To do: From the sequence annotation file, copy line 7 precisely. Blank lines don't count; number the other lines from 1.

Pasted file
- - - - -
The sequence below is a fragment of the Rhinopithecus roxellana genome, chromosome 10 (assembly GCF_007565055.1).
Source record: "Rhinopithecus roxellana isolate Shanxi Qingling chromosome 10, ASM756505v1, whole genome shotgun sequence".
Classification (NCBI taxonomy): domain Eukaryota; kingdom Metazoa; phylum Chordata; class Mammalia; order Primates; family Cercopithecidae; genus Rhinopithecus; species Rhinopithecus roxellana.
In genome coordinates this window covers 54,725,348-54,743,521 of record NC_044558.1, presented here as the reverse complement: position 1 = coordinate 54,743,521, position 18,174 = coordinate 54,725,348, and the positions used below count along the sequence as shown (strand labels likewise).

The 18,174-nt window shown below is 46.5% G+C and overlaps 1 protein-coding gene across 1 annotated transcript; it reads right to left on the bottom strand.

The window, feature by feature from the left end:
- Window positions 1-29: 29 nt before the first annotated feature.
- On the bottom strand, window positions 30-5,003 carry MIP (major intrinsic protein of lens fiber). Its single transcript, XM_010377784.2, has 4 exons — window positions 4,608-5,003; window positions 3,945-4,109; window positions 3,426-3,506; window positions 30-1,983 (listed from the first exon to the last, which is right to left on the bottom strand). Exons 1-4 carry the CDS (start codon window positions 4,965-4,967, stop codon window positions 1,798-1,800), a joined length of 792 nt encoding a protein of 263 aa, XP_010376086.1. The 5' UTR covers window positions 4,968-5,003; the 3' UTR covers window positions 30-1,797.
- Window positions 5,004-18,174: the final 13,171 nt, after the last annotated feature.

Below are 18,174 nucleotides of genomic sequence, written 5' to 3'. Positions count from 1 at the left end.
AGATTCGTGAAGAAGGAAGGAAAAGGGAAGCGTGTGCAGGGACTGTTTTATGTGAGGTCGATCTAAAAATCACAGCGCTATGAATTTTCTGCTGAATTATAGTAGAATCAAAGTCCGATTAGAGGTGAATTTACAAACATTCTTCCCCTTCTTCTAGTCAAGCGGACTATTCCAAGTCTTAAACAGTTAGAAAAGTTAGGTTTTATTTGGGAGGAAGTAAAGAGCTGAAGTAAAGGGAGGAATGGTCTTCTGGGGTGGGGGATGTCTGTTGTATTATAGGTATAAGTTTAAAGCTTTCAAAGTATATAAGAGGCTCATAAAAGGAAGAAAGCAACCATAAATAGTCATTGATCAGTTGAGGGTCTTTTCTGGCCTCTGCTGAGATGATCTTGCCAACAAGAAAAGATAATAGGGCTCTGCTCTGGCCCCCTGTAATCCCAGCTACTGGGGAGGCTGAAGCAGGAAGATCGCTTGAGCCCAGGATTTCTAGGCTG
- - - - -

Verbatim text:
- Window positions 1-29: 29 nt before the first annotated feature.